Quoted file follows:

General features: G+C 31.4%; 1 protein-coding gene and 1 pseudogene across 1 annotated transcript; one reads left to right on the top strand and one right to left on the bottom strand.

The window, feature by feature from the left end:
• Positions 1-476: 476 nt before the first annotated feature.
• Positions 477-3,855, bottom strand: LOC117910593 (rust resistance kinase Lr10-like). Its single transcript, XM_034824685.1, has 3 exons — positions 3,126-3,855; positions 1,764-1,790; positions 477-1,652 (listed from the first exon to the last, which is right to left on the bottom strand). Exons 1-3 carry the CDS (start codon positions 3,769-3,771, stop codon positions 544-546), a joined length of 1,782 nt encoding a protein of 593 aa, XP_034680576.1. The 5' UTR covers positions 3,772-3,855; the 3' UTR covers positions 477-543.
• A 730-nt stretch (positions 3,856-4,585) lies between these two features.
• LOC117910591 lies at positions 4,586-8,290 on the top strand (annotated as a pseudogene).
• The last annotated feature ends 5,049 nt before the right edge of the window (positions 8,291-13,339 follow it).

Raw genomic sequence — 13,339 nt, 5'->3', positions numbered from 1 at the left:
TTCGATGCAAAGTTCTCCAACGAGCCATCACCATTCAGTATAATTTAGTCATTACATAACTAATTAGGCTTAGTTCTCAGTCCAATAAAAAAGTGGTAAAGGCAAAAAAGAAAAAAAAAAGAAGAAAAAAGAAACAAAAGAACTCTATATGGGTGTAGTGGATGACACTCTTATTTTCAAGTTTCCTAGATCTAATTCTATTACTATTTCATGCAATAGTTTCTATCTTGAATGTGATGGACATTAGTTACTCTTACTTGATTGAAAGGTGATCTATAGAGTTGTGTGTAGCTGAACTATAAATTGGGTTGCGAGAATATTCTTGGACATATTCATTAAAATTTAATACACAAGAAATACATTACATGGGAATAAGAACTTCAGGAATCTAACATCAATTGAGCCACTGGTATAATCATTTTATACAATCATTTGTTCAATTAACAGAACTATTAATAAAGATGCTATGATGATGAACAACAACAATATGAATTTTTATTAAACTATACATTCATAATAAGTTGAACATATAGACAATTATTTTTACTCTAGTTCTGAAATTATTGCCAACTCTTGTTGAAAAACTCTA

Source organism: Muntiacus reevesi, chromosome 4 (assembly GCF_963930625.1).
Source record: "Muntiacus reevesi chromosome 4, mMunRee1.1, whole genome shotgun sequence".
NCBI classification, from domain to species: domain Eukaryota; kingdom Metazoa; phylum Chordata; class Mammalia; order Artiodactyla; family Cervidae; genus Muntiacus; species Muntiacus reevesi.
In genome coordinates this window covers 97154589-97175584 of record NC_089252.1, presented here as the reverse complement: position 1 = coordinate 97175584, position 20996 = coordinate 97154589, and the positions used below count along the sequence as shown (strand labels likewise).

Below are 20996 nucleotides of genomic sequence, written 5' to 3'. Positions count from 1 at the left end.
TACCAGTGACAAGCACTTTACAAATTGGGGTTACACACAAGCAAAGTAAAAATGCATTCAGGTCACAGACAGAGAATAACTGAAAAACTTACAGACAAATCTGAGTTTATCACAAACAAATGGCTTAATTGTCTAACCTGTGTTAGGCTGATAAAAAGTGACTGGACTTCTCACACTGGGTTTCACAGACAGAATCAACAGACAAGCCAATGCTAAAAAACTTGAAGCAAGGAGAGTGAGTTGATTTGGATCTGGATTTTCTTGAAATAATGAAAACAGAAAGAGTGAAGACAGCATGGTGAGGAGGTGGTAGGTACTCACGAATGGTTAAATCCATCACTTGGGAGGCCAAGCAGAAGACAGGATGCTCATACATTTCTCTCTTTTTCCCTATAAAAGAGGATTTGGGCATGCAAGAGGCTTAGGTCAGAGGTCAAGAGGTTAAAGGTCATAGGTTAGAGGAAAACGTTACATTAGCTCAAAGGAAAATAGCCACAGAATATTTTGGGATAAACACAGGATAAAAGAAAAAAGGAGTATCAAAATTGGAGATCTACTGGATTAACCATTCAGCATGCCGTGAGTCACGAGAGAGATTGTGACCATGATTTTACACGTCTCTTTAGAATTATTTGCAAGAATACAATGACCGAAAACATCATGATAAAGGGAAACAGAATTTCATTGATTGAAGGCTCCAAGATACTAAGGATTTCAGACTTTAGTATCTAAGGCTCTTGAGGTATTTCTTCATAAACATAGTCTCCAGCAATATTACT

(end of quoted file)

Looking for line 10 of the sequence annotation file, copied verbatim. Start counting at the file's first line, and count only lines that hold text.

Source organism: Muntiacus reevesi, chromosome 4 (assembly GCF_963930625.1).